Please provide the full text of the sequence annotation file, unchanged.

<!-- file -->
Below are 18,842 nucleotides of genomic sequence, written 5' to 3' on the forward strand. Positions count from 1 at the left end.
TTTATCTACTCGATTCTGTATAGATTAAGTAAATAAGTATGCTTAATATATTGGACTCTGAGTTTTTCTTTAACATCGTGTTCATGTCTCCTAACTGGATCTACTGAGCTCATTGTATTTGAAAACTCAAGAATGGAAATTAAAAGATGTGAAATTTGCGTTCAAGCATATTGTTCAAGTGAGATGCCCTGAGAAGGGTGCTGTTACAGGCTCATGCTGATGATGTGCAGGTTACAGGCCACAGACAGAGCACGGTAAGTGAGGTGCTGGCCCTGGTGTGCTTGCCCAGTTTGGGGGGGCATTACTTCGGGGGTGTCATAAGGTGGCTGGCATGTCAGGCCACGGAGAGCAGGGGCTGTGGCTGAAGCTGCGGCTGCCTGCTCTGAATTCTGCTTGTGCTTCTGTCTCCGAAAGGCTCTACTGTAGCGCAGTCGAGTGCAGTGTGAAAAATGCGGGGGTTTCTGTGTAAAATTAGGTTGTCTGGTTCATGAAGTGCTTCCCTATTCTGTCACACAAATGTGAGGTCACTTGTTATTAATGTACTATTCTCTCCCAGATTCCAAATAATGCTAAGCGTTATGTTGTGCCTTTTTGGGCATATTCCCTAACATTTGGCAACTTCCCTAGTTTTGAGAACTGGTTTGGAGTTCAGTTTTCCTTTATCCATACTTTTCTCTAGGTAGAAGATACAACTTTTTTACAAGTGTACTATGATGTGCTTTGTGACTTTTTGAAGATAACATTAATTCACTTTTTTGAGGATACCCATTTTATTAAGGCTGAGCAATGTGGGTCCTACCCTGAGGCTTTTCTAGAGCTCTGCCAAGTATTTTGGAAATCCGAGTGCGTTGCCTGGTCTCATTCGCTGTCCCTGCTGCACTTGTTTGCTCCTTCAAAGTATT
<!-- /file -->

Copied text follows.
Below are 18,842 nucleotides of genomic sequence, written 5' to 3' on the forward strand. Positions count from 1 at the left end.
TTTATCTACTCGATTCTGTATAGATTAAGTAAATAAGTATGCTTAATATATTGGACTCTGAGTTTTTCTTTAACATCGTGTTCATGTCTCCTAACTGGATCTACTGAGCTCATTGTATTTGAAAACTCAAGAATGGAAATTAAAAGATGTGAAATTTGCGTTCAAGCATATTGTTCAAGTGAGATGCCCTGAGAAGGGTGCTGTTACAGGCTCATGCTGATGATGTGCAGGTTACAGGCCACAGACAGAGCACGGTAAGTGAGGTGCTGGCCCTGGTGTGCTTGCCCAGTTTGGGGGGGCATTACTTCGGGGGTGTCATAAGGTGGCTGGCATGTCAGGCCACGGAGAGCAGGGGCTGTGGCTGAAGCTGCGGCTGCCTGCTCTGAATTCTGCTTGTGCTTCTGTCTCCGAAAGGCTCTACTGTAGCGCAGTCGAGTGCAGTGTGAAAAATGCGGGGGTTTCTGTGTAAAATTAGGTTGTCTGGTTCATGAAGTGCTTCCCTATTCTGTCACACAAATGTGAGGTCACTTGTTATTAATGTACTATTCTCTCCCAGATTCCAAATAATGCTAAGCGTTATGTTGTGCCTTTTTGGGCATATTCCCTAACATTTGGCAACTTCCCTAGTTTTGAGAACTGGTTTGGAGTTCAGTTTTCCTTTATCCATACTTTTCTCTAGGTAGAAGATACAACTTTTTTACAAGTGTACTATGATGTGCTTTGTGACTTTTTGAAGATAACATTAATTCACTTTTTTGAGGATACCCATTTTATTAAGGCTGAGCAATGTGGGTCCTACCCTGAGGCTTTTCTAGAGCTCTGCCAAGTATTTTGGAAATCCGAGTGCGTTGCCTGGTCTCATTCGCTGTCCCTGCTGCACTTGTTTGCTCCTTCAAAGTATT